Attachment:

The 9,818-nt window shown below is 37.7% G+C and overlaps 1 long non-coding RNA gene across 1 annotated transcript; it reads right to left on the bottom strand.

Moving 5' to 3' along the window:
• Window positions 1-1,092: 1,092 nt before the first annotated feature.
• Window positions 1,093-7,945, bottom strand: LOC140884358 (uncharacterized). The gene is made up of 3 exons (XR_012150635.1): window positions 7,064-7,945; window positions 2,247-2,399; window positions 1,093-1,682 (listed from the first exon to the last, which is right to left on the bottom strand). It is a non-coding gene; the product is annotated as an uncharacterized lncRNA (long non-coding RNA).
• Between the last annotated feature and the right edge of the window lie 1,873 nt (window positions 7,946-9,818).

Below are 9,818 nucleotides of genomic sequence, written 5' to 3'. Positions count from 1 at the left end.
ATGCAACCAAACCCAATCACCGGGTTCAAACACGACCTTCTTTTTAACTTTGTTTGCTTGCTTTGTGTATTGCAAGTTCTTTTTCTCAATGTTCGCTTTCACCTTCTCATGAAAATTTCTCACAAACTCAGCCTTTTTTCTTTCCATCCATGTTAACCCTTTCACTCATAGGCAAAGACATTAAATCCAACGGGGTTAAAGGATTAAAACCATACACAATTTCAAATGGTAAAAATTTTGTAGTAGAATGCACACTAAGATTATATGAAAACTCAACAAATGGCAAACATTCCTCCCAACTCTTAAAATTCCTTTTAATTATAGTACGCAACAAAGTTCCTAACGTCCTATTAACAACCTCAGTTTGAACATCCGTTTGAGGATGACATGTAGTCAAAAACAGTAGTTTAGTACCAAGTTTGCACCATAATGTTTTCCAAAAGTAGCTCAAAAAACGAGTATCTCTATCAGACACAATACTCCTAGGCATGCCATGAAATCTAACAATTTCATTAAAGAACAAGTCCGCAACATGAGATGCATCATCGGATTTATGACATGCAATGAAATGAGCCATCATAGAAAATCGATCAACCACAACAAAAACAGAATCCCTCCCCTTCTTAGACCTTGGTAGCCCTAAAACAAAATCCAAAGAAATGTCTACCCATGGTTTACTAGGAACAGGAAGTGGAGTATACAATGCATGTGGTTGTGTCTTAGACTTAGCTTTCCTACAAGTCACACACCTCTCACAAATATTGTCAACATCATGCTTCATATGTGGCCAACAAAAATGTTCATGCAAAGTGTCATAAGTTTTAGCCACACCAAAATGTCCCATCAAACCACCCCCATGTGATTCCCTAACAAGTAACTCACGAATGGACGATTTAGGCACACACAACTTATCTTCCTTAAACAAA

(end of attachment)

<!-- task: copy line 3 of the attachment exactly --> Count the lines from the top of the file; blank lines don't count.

• Window positions 1-1,092: 1,092 nt before the first annotated feature.